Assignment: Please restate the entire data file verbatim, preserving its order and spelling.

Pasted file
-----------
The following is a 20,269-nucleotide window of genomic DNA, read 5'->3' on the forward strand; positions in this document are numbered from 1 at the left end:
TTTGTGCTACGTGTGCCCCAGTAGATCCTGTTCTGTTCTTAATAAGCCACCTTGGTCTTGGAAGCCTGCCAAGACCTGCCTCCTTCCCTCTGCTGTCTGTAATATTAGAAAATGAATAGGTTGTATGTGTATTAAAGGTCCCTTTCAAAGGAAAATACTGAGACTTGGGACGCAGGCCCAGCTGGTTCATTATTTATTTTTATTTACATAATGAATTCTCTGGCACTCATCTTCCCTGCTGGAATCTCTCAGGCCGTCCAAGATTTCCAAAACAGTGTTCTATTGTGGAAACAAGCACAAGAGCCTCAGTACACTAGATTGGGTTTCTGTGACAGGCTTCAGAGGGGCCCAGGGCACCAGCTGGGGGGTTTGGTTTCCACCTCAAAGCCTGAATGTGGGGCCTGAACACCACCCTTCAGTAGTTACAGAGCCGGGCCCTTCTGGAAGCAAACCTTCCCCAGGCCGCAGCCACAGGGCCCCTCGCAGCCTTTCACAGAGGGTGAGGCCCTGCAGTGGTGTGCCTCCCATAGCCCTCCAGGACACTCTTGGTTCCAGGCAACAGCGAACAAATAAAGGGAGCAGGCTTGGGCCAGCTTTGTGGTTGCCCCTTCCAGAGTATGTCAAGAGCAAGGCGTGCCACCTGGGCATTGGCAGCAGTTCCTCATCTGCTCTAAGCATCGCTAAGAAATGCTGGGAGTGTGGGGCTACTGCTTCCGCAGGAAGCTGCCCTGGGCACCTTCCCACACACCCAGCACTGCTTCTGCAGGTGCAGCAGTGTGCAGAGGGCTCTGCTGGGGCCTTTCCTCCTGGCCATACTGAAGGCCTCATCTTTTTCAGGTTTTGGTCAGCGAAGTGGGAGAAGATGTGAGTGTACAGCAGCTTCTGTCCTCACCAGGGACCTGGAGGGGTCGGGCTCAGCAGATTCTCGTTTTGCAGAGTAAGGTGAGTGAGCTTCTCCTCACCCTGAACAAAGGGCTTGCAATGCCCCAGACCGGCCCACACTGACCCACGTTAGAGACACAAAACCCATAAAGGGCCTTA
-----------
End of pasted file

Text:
The following is a 20,269-nucleotide window of genomic DNA, read 5'->3' on the forward strand; positions in this document are numbered from 1 at the left end:
TTTGTGCTACGTGTGCCCCAGTAGATCCTGTTCTGTTCTTAATAAGCCACCTTGGTCTTGGAAGCCTGCCAAGACCTGCCTCCTTCCCTCTGCTGTCTGTAATATTAGAAAATGAATAGGTTGTATGTGTATTAAAGGTCCCTTTCAAAGGAAAATACTGAGACTTGGGACGCAGGCCCAGCTGGTTCATTATTTATTTTTATTTACATAATGAATTCTCTGGCACTCATCTTCCCTGCTGGAATCTCTCAGGCCGTCCAAGATTTCCAAAACAGTGTTCTATTGTGGAAACAAGCACAAGAGCCTCAGTACACTAGATTGGGTTTCTGTGACAGGCTTCAGAGGGGCCCAGGGCACCAGCTGGGGGGTTTGGTTTCCACCTCAAAGCCTGAATGTGGGGCCTGAACACCACCCTTCAGTAGTTACAGAGCCGGGCCCTTCTGGAAGCAAACCTTCCCCAGGCCGCAGCCACAGGGCCCCTCGCAGCCTTTCACAGAGGGTGAGGCCCTGCAGTGGTGTGCCTCCCATAGCCCTCCAGGACACTCTTGGTTCCAGGCAACAGCGAACAAATAAAGGGAGCAGGCTTGGGCCAGCTTTGTGGTTGCCCCTTCCAGAGTATGTCAAGAGCAAGGCGTGCCACCTGGGCATTGGCAGCAGTTCCTCATCTGCTCTAAGCATCGCTAAGAAATGCTGGGAGTGTGGGGCTACTGCTTCCGCAGGAAGCTGCCCTGGGCACCTTCCCACACACCCAGCACTGCTTCTGCAGGTGCAGCAGTGTGCAGAGGGCTCTGCTGGGGCCTTTCCTCCTGGCCATACTGAAGGCCTCATCTTTTTCAGGTTTTGGTCAGCGAAGTGGGAGAAGATGTGAGTGTACAGCAGCTTCTGTCCTCACCAGGGACCTGGAGGGGTCGGGCTCAGCAGATTCTCGTTTTGCAGAGTAAGGTGAGTGAGCTTCTCCTCACCCTGAACAAAGGGCTTGCAATGCCCCAGACCGGCCCACACTGACCCACGTTAGAGACACAAAACCCATAAAGGGCCTTA